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Frank Zappa  | Photo: Heinrich Klaffs, Flickr, CC BY-NC-SA 2.0
Frank Zappa | Photo: Heinrich Klaffs, Flickr, CC BY-NC-SA 2.0
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Milestones in Music History #7: Frank Zappa’s (In)famous Interviews. A Glance at the Modern Music Industry

Noise Music; Barret; Suicide; Velvet Underground; Desert Rock; the history of music is a perilous and yet appeasing path to walk. It has been, since the very origin of times, this powerful gift, and music is possibly the most evolving and sophisticated form of art, which affected culture, lifestyle, society, the history itself. The purpose of the Insounder series “Milestones in Music History” is to delight you with some of the pivotal moments in music, some acts, facts, and records which delineated and shaped the music for the years to come (actually as far as this series could go on). I have selected a few based on my personal path through music culture and the fact that I firmly believe these moments radically changed everything. This time we will analyze the concept of music and the way business entered into the music environment, through the words of one of the most creative and sensational musicians of our modern era, the artist who—probably more than any other—expressed bluntly and straightforwardly the relationship between music and business. Let’s dive into Frank Zappa’s view on the music industry.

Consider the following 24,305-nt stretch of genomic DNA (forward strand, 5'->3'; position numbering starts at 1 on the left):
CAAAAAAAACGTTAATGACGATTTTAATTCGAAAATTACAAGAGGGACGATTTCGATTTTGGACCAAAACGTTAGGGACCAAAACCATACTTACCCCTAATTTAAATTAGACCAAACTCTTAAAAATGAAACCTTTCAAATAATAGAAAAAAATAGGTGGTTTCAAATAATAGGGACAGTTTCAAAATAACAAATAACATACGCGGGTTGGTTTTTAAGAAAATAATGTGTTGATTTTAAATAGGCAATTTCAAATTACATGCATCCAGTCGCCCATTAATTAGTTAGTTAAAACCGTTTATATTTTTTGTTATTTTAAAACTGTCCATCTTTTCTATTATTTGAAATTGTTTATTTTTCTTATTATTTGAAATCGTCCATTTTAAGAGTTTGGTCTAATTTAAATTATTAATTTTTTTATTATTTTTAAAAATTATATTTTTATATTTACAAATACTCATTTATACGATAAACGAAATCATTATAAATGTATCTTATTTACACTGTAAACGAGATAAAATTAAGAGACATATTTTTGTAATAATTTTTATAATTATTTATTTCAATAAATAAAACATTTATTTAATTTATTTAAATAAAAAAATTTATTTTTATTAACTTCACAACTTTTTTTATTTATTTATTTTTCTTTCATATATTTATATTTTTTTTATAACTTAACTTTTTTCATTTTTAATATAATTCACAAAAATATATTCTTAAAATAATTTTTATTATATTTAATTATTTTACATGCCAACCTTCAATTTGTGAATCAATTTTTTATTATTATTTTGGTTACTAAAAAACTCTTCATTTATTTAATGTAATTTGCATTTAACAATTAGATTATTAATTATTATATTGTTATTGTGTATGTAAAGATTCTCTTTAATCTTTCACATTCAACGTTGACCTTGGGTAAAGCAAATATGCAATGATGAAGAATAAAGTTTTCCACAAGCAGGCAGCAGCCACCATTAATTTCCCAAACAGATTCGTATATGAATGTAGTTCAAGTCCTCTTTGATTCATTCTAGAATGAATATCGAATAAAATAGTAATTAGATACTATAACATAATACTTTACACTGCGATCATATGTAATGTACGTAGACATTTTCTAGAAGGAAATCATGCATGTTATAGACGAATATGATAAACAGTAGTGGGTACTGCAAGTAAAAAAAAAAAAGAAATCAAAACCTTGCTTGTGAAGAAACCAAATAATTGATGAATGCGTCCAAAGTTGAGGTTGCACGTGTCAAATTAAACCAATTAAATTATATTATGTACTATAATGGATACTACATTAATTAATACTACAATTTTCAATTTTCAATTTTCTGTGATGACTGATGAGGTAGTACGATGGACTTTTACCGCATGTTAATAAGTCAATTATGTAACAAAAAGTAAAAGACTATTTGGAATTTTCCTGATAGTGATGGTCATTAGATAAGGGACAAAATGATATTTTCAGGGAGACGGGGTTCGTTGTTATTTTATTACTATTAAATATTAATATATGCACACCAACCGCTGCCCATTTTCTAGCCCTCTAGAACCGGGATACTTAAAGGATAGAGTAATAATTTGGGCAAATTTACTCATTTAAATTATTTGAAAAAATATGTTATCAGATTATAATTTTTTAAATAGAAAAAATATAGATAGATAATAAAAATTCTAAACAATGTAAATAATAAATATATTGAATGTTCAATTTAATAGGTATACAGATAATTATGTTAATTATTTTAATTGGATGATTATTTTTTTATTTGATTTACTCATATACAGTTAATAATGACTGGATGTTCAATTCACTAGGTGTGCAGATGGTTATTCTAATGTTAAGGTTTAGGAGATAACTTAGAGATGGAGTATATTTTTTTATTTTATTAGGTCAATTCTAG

Of the artists we’ve discussed so far here in our Milestones series, surely Zappa is the only one who doesn’t really need an introduction. Frank Zappa was an exceptional artist who could combine diversity and creativity in music, staging his performances as if they were a theatrical play, using visual aids and insertion of small sketches and parodies. He was one of the few—if not probably the only one of his times—to have understood how freedom of expression is fundamental in the music world. On the other hand, he also saw that artistic expression often clashes against the rules of the market, as an artist is almost never a businessman, and it seems almost impossible to set together art and business—especially in good terms.

Zappa was born on December 21st, 1940, in Baltimore, son of Italian immigrants. He first approached the music at the age of 12, learning drums and joining the high school marching band. He explored the Afro-American Rhythm and Blues and was fascinated with composers such as Stravinsky, Schonberg, and Webern, and in particular with the work of the experimental composer Edgard Varèse, a French-born artist who created asymmetric, dissonant composition, often without specific themes, conceiving his pieces as bodies of sound in space.